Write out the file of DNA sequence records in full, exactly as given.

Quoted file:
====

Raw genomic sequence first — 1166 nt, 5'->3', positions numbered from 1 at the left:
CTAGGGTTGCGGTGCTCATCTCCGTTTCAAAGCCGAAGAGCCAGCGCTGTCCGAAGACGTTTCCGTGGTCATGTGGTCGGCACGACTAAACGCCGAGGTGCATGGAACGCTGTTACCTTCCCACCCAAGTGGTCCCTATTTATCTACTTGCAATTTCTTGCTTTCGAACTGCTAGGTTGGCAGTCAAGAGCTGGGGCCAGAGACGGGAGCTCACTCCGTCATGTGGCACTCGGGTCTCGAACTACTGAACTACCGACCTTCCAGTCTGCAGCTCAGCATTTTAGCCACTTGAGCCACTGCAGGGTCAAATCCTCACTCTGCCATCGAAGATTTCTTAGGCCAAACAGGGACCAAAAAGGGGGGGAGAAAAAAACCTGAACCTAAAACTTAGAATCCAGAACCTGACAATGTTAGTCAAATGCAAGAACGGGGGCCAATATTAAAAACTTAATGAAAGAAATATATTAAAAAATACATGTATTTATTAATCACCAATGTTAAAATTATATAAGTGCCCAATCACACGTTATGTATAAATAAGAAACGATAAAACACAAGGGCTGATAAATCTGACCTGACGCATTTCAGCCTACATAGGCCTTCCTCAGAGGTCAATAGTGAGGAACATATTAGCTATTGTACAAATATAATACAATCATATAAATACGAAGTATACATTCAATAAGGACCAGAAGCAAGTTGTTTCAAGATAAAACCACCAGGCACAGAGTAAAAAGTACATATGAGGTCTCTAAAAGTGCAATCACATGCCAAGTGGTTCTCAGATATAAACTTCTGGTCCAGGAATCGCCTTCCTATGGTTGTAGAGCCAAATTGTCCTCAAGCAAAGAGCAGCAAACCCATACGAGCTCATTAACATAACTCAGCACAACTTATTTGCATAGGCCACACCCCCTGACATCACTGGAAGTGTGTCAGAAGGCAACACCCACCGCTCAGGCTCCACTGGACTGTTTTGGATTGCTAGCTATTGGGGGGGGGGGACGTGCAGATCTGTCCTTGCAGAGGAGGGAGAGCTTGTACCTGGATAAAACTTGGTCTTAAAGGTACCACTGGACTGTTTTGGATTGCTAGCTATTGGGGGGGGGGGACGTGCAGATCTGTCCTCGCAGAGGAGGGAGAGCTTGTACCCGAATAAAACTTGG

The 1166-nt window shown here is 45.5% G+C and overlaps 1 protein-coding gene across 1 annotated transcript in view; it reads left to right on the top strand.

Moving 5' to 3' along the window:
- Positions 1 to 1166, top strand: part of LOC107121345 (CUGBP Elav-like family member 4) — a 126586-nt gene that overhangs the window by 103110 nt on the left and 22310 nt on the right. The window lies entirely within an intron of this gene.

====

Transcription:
Raw genomic sequence first — 1166 nt, 5'->3', positions numbered from 1 at the left:
CTAGGGTTGCGGTGCTCATCTCCGTTTCAAAGCCGAAGAGCCAGCGCTGTCCGAAGACGTTTCCGTGGTCATGTGGTCGGCACGACTAAACGCCGAGGTGCATGGAACGCTGTTACCTTCCCACCCAAGTGGTCCCTATTTATCTACTTGCAATTTCTTGCTTTCGAACTGCTAGGTTGGCAGTCAAGAGCTGGGGCCAGAGACGGGAGCTCACTCCGTCATGTGGCACTCGGGTCTCGAACTACTGAACTACCGACCTTCCAGTCTGCAGCTCAGCATTTTAGCCACTTGAGCCACTGCAGGGTCAAATCCTCACTCTGCCATCGAAGATTTCTTAGGCCAAACAGGGACCAAAAAGGGGGGGAGAAAAAAACCTGAACCTAAAACTTAGAATCCAGAACCTGACAATGTTAGTCAAATGCAAGAACGGGGGCCAATATTAAAAACTTAATGAAAGAAATATATTAAAAAATACATGTATTTATTAATCACCAATGTTAAAATTATATAAGTGCCCAATCACACGTTATGTATAAATAAGAAACGATAAAACACAAGGGCTGATAAATCTGACCTGACGCATTTCAGCCTACATAGGCCTTCCTCAGAGGTCAATAGTGAGGAACATATTAGCTATTGTACAAATATAATACAATCATATAAATACGAAGTATACATTCAATAAGGACCAGAAGCAAGTTGTTTCAAGATAAAACCACCAGGCACAGAGTAAAAAGTACATATGAGGTCTCTAAAAGTGCAATCACATGCCAAGTGGTTCTCAGATATAAACTTCTGGTCCAGGAATCGCCTTCCTATGGTTGTAGAGCCAAATTGTCCTCAAGCAAAGAGCAGCAAACCCATACGAGCTCATTAACATAACTCAGCACAACTTATTTGCATAGGCCACACCCCCTGACATCACTGGAAGTGTGTCAGAAGGCAACACCCACCGCTCAGGCTCCACTGGACTGTTTTGGATTGCTAGCTATTGGGGGGGGGGGACGTGCAGATCTGTCCTTGCAGAGGAGGGAGAGCTTGTACCTGGATAAAACTTGGTCTTAAAGGTACCACTGGACTGTTTTGGATTGCTAGCTATTGGGGGGGGGGGACGTGCAGATCTGTCCTCGCAGAGGAGGGAGAGCTTGTACCCGAATAAAACTTGG

The 1166-nt window shown here is 45.5% G+C and overlaps 1 protein-coding gene across 1 annotated transcript in view; it reads left to right on the top strand.

Moving 5' to 3' along the window:
- Positions 1 to 1166, top strand: part of LOC107121345 (CUGBP Elav-like family member 4) — a 126586-nt gene that overhangs the window by 103110 nt on the left and 22310 nt on the right. The window lies entirely within an intron of this gene.